A Minnesota Democrat introduced a bill last week that would ban discrimination based on “hair texture and hair styles.”
The bill was introduced January 31 by Rep. Rena Moran (DFL-St. Paul) and currently has nine Democratic co-sponsors.
According to the text of the bill, it would amend the Minnesota Human Rights Act by broadening the definition of “race” to include “traits historically associated with race, including but not limited to hair texture and hair styles such as braids, locks, and twists.”
“As an African American person myself, I know and my children know that the texture of our hair makes people uncomfortable,” Moran told City Pages.
Similar bills have passed in California, New York, New Jersey, Montgomery County, Maryland, and Cincinnati, Ohio, according to the CROWN Coalition, a movement seeking to pass protections against discrimination based on hairstyles. At least 20 other states are considering the CROWN Act, which stands for “creating a respectful and open world for natural hair.”
More than 54,000 people have signed the CROWN Coalition’s petition to lawmakers to “end hair discrimination in the workplace and schools.”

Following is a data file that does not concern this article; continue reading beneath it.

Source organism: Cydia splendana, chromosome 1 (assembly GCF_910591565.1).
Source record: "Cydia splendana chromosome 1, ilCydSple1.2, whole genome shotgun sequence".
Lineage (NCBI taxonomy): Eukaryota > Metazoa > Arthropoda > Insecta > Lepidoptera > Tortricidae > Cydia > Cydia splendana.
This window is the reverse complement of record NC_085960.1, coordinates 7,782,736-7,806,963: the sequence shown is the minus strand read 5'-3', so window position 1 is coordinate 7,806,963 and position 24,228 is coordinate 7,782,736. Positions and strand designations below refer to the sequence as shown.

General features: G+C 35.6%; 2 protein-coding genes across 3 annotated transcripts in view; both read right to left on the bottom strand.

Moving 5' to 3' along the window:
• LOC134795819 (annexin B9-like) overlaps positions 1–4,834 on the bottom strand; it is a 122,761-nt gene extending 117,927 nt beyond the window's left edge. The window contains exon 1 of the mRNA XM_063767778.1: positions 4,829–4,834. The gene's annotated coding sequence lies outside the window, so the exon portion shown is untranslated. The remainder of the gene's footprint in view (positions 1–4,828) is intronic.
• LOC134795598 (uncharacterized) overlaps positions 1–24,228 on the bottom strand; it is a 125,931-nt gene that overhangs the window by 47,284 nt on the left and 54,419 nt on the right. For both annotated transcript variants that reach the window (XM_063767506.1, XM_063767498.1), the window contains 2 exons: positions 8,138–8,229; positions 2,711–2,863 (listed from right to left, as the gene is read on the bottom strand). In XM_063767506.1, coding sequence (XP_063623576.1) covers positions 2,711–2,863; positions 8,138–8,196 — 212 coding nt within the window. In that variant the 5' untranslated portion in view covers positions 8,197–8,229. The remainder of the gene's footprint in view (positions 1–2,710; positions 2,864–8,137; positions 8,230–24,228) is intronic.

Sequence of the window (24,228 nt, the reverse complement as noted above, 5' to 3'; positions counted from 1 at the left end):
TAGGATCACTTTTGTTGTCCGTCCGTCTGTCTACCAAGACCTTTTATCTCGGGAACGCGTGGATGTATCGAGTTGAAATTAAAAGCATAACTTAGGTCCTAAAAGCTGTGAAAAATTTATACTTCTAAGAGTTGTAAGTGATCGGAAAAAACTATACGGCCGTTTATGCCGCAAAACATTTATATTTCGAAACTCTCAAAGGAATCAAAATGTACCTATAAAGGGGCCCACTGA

“Currently, it is legal to discriminate against a person in the workplace or in schools because of their natural or protective hairstyle in all states except for California, New York, and New Jersey. Hair discrimination remains a source of racial injustice with serious economic consequences for Black people,” states the petition.
Dove, National Urban League, Color of Change, and the Western Center on Law and Poverty are members of the CROWN Coalition.
Moran’s bill was referred to the House Government Operations Committee but won’t receive a hearing until after the legislative session begins February 11.
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